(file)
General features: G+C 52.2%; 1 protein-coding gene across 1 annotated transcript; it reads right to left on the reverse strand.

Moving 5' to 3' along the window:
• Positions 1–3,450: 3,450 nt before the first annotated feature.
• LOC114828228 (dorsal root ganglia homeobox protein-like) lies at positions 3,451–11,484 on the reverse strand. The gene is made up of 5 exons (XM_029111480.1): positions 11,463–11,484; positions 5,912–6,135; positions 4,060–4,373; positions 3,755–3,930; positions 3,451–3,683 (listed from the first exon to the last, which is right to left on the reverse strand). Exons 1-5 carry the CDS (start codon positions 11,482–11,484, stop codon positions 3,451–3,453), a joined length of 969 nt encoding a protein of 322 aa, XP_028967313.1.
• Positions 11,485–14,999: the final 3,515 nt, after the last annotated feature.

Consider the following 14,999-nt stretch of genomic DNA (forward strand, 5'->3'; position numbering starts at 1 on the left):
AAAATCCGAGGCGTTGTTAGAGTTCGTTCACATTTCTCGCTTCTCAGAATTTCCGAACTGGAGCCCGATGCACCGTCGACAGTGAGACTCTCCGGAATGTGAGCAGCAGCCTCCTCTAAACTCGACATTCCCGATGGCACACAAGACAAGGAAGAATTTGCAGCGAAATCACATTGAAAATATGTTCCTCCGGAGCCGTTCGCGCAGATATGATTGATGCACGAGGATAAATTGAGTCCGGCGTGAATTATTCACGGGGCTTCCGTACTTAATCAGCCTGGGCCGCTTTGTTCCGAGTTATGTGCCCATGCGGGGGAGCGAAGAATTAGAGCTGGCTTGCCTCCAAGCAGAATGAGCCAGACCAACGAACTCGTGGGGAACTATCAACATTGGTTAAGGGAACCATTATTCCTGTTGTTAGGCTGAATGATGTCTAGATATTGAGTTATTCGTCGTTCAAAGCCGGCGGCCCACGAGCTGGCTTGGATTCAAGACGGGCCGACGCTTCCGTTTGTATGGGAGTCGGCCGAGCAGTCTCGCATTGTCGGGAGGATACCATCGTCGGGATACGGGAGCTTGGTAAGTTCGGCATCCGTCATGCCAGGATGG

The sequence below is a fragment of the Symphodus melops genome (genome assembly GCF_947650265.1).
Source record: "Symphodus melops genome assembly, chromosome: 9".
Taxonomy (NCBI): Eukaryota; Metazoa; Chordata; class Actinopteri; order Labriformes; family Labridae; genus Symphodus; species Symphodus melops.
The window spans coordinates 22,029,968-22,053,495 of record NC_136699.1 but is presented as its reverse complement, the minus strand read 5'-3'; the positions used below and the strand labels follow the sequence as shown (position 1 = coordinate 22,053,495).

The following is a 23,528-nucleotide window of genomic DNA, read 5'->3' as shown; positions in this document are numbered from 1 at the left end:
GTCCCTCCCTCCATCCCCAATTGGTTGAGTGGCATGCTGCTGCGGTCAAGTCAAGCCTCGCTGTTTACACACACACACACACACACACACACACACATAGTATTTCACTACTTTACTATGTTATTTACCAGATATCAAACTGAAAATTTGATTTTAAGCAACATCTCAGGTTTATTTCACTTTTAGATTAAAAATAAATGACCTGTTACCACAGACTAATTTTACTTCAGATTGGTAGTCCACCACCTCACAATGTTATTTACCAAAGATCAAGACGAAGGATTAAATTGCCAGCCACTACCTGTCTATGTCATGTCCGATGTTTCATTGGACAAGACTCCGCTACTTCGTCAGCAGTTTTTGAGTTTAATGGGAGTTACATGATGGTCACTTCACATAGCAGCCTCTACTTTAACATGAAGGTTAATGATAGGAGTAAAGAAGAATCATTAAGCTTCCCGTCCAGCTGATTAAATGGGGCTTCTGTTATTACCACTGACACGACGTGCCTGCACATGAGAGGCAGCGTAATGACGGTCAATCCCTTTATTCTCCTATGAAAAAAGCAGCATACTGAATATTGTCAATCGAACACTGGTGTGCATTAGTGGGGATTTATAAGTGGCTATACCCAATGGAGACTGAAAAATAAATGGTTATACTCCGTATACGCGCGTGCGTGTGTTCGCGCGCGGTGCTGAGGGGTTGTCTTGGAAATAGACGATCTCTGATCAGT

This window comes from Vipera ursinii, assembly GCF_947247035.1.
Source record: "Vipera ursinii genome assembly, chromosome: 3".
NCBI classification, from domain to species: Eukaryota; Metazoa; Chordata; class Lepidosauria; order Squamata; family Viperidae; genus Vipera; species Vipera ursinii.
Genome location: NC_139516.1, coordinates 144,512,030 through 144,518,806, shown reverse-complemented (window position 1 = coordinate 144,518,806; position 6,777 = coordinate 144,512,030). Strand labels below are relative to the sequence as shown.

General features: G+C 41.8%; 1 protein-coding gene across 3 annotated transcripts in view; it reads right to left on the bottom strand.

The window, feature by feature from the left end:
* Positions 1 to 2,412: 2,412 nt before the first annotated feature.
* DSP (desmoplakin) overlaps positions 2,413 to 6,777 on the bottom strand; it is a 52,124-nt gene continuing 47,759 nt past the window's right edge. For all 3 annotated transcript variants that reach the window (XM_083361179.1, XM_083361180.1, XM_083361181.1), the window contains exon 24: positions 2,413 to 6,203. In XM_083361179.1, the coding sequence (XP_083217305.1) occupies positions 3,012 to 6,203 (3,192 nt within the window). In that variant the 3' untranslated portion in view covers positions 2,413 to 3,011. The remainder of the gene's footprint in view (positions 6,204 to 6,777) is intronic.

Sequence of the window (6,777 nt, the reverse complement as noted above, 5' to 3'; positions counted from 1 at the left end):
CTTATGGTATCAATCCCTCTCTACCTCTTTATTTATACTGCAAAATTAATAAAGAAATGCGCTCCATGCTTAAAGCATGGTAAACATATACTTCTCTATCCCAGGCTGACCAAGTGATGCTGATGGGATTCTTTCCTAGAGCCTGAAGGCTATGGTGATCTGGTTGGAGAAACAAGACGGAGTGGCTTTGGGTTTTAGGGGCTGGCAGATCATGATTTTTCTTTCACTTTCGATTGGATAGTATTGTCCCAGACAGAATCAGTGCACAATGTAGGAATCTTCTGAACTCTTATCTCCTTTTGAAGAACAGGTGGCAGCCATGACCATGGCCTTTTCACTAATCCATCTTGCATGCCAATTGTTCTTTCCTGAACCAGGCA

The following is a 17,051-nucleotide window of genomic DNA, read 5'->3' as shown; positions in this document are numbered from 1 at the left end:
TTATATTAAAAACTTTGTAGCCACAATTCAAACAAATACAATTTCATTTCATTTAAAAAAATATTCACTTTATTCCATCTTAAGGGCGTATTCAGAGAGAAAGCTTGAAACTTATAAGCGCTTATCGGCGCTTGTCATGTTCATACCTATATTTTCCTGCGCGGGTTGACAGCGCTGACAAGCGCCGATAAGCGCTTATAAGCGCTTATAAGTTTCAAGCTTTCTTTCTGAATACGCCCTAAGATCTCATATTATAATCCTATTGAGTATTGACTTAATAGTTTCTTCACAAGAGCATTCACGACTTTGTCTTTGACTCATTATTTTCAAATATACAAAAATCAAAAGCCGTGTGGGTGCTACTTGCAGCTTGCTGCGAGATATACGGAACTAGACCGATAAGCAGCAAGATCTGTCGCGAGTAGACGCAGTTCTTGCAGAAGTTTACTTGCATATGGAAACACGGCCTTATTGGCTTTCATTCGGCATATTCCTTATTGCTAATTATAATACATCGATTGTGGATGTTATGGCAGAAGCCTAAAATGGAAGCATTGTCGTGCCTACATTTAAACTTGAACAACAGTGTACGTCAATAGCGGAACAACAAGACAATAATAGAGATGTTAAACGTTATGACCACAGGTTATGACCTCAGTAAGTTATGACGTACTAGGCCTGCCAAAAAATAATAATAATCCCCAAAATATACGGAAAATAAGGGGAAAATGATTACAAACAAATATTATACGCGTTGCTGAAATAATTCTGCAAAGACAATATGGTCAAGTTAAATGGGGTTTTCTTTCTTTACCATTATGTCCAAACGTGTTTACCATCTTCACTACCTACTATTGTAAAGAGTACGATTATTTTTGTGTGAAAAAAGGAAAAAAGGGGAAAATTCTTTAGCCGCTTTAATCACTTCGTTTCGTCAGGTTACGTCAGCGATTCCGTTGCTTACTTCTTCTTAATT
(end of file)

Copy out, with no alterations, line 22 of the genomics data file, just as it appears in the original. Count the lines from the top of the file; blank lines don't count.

Sequence of the window (6,777 nt, the reverse complement as noted above, 5' to 3'; positions counted from 1 at the left end):